The Equal Employment Opportunity Commission (EEOC) ruled Thursday that civil rights laws protect LGBTQ people from sexual orientation-based employment discrimination.
The 3-2 decision came in the case of Anthony Foxx, who worked as an air traffic control agent in Florida. Foxx in August 2012 filed a complaint with the EEOC alleging he was passed over for a promotion because he was gay.
The EEOC concluded the federal agency that employed Foxx had discriminated against him because he is gay following an agency investigation.
“When an employee raises a claim of sexual orientation discrimination as sex discrimination under Title VII, the question is not whether sexual orientation is explicitly listed in Title VII as a prohibited basis for employment actions,” the agency wrote. “It is not. Rather, the question for purposes of Title VII coverage of a sexual orientation claim is the same as any other Title VII case involving allegations of sex-discrimination—whether the agency as ‘relied on sex-based considerations’ or ‘take[n] gender into account’ when taking the challenged employment action.”
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The ruling applies to federal employees’ claims against the government directly. The decision also applies in EEOC investigations of claims of private sector employment discrimination, which means last week’s decision is an important step in outlawing employment discrimination against the LGBTQ community generally.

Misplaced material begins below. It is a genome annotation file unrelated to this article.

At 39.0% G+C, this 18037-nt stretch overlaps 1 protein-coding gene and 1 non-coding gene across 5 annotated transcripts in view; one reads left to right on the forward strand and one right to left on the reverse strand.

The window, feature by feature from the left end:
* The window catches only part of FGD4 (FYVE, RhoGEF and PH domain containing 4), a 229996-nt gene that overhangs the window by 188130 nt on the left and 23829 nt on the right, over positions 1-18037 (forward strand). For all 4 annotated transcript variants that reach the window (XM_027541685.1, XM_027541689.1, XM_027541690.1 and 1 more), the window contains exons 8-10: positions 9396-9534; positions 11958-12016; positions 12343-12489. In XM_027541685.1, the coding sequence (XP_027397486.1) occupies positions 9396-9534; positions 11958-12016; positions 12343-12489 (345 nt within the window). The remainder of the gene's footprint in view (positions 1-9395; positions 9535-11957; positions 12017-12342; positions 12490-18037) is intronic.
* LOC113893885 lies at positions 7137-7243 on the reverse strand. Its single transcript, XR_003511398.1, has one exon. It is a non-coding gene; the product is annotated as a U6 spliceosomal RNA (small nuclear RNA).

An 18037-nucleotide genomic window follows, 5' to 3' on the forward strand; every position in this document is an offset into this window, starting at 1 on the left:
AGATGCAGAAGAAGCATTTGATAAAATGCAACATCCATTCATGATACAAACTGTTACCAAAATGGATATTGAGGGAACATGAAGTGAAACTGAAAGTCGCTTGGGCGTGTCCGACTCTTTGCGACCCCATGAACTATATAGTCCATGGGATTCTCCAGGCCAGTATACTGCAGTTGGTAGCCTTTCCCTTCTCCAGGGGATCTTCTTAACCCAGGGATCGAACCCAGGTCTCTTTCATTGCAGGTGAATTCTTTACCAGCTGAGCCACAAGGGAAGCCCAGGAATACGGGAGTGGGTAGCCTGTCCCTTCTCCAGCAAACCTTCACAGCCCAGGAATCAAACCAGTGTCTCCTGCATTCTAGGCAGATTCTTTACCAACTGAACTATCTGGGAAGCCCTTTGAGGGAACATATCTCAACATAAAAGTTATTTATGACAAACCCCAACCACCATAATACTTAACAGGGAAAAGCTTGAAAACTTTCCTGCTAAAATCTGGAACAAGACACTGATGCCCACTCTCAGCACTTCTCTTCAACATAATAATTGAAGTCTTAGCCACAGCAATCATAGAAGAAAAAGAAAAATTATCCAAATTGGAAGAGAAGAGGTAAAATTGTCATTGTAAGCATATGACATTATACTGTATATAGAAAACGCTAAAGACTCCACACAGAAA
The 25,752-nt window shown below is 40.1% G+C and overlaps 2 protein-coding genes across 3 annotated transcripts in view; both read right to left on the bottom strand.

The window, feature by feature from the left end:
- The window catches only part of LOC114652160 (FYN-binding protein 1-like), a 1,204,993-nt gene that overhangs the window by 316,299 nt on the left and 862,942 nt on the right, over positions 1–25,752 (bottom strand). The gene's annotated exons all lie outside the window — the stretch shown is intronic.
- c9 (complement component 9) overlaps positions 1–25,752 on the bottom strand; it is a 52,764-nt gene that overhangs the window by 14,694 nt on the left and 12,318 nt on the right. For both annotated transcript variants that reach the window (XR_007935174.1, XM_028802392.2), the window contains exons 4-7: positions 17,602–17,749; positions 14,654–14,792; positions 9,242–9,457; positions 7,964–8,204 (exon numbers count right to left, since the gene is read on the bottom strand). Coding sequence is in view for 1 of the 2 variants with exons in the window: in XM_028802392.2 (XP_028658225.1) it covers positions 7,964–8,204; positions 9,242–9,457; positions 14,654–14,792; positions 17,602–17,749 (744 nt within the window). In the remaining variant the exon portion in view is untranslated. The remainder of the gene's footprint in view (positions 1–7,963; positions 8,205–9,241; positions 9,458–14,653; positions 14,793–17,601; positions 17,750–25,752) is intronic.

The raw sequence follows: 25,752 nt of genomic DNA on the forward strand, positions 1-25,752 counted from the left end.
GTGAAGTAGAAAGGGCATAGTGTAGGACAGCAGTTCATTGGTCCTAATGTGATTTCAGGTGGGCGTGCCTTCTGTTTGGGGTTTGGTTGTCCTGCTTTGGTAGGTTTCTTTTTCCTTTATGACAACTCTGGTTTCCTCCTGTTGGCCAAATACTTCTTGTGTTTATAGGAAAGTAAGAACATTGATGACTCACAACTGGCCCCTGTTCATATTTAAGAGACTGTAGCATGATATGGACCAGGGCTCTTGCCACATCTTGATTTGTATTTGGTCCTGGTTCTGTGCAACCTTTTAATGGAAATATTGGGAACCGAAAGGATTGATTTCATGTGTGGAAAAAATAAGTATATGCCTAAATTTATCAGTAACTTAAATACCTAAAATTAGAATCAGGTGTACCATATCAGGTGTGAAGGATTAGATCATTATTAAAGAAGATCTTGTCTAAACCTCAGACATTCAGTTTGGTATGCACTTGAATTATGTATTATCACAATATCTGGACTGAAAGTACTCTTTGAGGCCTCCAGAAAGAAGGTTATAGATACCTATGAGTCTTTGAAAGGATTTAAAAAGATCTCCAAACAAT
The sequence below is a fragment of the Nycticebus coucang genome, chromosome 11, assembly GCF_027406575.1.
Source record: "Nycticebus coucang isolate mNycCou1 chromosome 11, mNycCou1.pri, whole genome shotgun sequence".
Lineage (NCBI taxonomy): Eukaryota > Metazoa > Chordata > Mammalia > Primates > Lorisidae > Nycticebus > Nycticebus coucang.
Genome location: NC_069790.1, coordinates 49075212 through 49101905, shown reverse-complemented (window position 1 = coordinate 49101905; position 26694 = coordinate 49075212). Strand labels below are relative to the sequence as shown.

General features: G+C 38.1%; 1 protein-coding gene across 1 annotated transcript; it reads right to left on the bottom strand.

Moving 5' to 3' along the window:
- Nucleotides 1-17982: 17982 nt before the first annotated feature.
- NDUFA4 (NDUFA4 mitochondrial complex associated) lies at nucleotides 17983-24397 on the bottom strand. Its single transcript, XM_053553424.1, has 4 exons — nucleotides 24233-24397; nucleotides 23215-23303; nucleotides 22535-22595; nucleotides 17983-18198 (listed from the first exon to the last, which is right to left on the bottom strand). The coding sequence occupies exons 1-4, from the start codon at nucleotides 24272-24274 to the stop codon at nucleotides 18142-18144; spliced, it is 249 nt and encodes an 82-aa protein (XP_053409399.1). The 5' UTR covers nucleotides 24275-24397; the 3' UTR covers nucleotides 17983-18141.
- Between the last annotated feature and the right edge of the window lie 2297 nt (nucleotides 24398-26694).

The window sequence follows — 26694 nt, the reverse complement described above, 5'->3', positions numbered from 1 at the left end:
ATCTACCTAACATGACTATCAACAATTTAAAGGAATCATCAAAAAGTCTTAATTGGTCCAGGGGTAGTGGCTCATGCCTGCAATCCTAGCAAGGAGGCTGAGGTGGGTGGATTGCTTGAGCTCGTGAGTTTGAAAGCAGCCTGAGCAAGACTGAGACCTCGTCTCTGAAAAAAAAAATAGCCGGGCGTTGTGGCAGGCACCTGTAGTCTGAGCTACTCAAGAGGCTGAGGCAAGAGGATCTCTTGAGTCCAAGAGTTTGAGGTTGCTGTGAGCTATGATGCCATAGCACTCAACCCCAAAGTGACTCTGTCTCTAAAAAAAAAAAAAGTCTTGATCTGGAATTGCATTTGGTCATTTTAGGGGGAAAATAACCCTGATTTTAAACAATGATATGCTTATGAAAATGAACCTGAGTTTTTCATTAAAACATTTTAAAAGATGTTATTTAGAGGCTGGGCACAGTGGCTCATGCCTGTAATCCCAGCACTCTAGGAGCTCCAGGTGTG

The agency noted in the decision that nothing in the text of Title VII or the legislative history suggests “that Congress intended to confine the benefits of [the] statute to heterosexual employees alone.”
“Discrimination on the basis of sexual orientation is premised on sex-based preferences, assumptions, expectations, stereotypes and norms,” the agency wrote.
The decision explains how discrimination on the basis of sexual orientation fits within the existing framework of Title VII’s ban on sex discrimination. “Sexual orientation discrimination is also sex discrimination because it is associational discrimination on the basis of sex,” the decision reads. “That is, an employee alleging discrimination on the basis of sexual orientation is alleging that his or her employer took his or her sex into account by treating him or her differently for associating with a person of the same sex.”
The decision continues: “An employee could show that the sexual orientation discrimination he or she experienced was sex discrimination because it involved treatment that would not have occurred but for the individual’s sex; because it was based on the sex of the person(s) the individual associates with; and/or because it was premised on the fundamental sex stereotype, norm or expectation that individuals should be attracted only to those of the opposite sex.”
Thursday’s ruling follows a 2012 agency decision that held transgender workers are protected under the sex discrimination ban of Title VII and a ruling in April that denying transgender workers the use of a restroom consistent with their gender identity is employment discrimination.